Browsing Category: "Soup"

Q-Chai Soup

Soup, Vegetable October 31st, 2007

q chai soup


Chinese people are fond of drinking soup and it is amazing the types of soup which they cook. Part from meat based soup, vegetable based soup is also highly popular, including the use of leafy greens. One of the vegetables which can be used for a simple and quick to cook soup is the Q-chai. I have tried hard to look for the exact name for this vegetable but to no avail. Q-chai is the hokkien name for this vegetable. It looks like lettuce but it has a stem not unlike pak choy. If anyone knows the exact name for this vegetable, do let me know. In the meantime, I can only show you what it looks like prior to cooking. The stem is thinner than pak choy.


q chai

You can stir fry this vegetable with garlic just like many of the leafy greens but this vegetable fares quite nicely as a simple soup. This is the recipe for Q chai soup. Read the rest of this entry »

Old Cucumber Soup (Lao Wang Kwa)

Soup October 24th, 2007

lau wang kua soup

Old Cucumber Soup is a popularly available soup in Malaysia and Singapore – whether in Chinese homes or at eateries. Being an old cucumber, it is sold with a slightly thick and brown-coloured skin. Usually it is fatter than the young green coloured cucumbers which you get from the market. So, don’t go and buy some fresh cucumbers and leave it at home thinking that it will grow old that way. It doesn’t work that way.

Just like most other soup recipes on this site, Old Cucumber Soup is VERY easy to cook and tastes great when paired with other great tasting ingredients like dried cuttlefish, dried scallops and red dates. Just prepare the ingredients and put them into the pot. Give it a simmer over 2 to 3 hours and you’ll get a hearty soup to drink. You can eat the cucumber flesh, which will usually be very soft to the pulp but I usually only go for the soup.

This is my recipe for Old Cucumber Soup Read the rest of this entry »

Hairy Gourd Soup

Soup October 10th, 2007

hairy gourd soup

Hairy Gourd is also known as haired gourd, fuzzy gourd, fuzzy squash, Mao Gua, Mao Qua, Mokwa, Mo Kwa or Hairy Cucumber. It is essentially a cucumber looking gourd which has dark green and short hair. Well, don’t worry about the hairy bit because you will need to skin the gourd and only use the flesh for this soup. And just like most of the other soups you find on this site, you can either use the slow-cooker / crockpot, charcoal stove, gas stove or electric burner stove to cook it.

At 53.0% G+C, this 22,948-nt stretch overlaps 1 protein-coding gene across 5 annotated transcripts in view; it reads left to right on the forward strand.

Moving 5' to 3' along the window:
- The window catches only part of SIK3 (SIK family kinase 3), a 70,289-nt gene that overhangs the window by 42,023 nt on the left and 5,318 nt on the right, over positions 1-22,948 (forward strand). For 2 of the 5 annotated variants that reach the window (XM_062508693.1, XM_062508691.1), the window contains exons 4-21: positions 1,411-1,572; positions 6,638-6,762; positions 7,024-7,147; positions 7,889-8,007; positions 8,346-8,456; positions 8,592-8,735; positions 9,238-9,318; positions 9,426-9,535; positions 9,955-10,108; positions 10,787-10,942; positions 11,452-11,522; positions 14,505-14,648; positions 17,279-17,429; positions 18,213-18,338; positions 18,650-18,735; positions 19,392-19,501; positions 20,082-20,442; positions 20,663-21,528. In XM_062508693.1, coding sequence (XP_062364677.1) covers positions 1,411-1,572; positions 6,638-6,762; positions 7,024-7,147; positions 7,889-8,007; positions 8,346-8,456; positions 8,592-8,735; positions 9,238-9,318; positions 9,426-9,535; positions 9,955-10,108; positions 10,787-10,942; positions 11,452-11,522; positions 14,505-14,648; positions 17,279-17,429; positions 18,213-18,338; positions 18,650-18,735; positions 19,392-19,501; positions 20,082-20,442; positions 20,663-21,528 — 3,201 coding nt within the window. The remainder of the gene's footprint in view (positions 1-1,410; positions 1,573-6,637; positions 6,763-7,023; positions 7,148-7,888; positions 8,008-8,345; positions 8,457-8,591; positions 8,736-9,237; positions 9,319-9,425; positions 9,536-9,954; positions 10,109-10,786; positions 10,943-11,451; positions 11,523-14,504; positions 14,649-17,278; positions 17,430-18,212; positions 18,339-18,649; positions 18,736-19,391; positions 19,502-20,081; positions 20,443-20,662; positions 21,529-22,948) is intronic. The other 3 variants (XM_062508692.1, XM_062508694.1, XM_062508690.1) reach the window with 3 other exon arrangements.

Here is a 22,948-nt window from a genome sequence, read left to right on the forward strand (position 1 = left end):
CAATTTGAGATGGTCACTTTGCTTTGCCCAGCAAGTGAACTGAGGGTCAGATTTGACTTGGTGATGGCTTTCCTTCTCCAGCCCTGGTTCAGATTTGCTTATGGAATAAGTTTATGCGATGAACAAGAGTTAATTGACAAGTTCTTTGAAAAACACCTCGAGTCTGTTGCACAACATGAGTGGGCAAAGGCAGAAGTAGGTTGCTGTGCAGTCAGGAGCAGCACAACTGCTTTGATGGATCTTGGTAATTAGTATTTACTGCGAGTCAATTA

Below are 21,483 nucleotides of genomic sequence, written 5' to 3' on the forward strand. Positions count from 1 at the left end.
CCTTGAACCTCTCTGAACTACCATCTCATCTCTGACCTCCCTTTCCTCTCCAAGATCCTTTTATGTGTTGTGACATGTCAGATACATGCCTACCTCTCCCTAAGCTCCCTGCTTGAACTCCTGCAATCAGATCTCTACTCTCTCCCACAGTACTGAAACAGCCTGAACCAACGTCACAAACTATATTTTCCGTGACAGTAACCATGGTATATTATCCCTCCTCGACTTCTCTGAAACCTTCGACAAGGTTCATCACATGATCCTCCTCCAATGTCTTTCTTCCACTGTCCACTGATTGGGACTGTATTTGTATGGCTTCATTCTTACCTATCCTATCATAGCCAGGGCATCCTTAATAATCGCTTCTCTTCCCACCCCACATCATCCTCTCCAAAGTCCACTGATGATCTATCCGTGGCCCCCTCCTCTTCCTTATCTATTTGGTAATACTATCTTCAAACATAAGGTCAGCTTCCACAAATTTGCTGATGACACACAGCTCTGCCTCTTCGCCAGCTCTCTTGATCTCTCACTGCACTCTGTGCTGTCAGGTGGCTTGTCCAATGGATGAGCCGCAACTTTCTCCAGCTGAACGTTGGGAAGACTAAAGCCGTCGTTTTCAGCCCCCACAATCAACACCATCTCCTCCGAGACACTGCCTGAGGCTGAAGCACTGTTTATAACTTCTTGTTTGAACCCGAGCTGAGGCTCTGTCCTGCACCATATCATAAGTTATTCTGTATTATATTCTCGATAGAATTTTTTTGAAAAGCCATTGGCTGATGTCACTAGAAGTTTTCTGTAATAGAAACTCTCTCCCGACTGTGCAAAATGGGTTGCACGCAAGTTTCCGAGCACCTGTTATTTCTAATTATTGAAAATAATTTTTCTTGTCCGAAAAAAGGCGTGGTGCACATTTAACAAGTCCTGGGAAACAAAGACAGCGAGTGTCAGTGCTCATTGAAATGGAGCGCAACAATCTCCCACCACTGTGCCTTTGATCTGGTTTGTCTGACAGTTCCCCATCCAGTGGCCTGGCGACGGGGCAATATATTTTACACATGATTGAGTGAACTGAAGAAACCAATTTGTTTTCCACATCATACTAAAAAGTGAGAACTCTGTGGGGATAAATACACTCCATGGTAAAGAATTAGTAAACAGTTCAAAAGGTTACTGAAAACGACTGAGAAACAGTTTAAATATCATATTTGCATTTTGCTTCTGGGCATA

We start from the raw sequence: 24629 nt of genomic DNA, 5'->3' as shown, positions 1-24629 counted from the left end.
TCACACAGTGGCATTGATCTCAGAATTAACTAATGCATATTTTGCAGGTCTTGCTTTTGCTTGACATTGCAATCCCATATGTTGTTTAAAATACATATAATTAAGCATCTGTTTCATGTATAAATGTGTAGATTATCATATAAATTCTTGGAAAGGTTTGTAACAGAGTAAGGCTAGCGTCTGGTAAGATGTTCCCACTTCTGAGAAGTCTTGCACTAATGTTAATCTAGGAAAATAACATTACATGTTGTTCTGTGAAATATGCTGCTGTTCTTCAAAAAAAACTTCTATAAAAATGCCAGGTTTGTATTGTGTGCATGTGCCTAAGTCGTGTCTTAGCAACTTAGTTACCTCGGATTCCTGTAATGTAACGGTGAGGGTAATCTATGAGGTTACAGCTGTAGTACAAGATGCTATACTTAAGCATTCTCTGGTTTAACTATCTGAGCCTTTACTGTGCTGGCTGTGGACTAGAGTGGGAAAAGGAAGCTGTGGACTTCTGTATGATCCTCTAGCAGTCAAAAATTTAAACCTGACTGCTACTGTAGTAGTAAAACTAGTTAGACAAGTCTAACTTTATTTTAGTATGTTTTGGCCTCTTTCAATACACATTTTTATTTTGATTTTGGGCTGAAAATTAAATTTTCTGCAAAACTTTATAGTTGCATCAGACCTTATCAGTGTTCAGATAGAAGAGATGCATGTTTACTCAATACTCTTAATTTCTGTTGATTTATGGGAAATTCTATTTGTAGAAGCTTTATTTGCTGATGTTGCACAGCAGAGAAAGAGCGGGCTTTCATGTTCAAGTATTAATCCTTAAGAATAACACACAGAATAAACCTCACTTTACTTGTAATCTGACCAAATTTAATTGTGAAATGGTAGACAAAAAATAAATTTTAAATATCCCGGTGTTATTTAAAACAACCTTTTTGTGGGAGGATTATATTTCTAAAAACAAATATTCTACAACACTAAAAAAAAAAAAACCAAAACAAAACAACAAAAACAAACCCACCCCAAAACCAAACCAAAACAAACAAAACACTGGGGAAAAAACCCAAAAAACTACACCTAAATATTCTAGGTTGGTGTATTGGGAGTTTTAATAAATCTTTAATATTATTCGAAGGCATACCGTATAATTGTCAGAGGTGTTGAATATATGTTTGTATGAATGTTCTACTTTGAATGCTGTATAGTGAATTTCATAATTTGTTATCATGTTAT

If you use the slow-cooker or charcoal stove, you will need to adjust the amount of water used. My usual rule of thumb is that if I want to serve one large bowl of soup, I will put in 1 1/2 bowls of water to cook it in a slow-cooker or charcoal stove and allow it to cook and reduce to one bowl. If I am using the gas or electric stove, I would put in 2 to 2 1/2 bowls of water instead. This is because water evaporates much faster in the gas and electric stove cooking. However, the funny thing is, if I want to serve 2 large bowls of soup, I would use not more than 3 bowls of water instead. It’s kind of hard to explain but it is just a habit I learn through cooking soup all these years. You just need to experiment and learn. One thing about cooking soup though, is not to add in additional water midway as it will somehow deteriorate the tastiness of the soup.

This is the recipe for Hairy Gourd Soup Read the rest of this entry »

Watercress and Red Dates Soup

Soup, Vegetable September 12th, 2007

watercress soup with red dates

Watercress and Red Dates Soup is my wife’s favourite soup. It is a popular soup among the Chinese and is another one of those really simple soup to cook. You can either cook it over the stove, slow cooker or even double boiled. The ingredients used are also pretty simple and the cooking steps are suitable for beginners whilst the nutritional benefits are aplenty. Though some restaurants use the older shoots for cooking this soup, I prefer the younger shoots as they are more tender and chewable-friendly 😀

To cook this soup, I actually boil the meat (pork) for about 1 to 2 minutes and removed the scum appearing on the surface of the boiling water to get rid of potential “unpleasant” taste. The water is thrown away and the meat is then cooked into the soup. I prefer using bony pork parts (eg. ribs, shoulder, back) for this soup but you can also use chicken parts.

As for the watercress, I will pluck the tender shoots / stem with its leaves intact and discard the main longish stems. The shoots will shrink in size upon cooking by at least 70% in volume. Hence, you might have 3 soup bowl volumes of watercress shoots but upon cooking, you will be left with approximately 1 bowl or less.

This is my recipe for Watercress and Red Dates Soup Read the rest of this entry »

LinkWithin Related Stories Widget for Blogs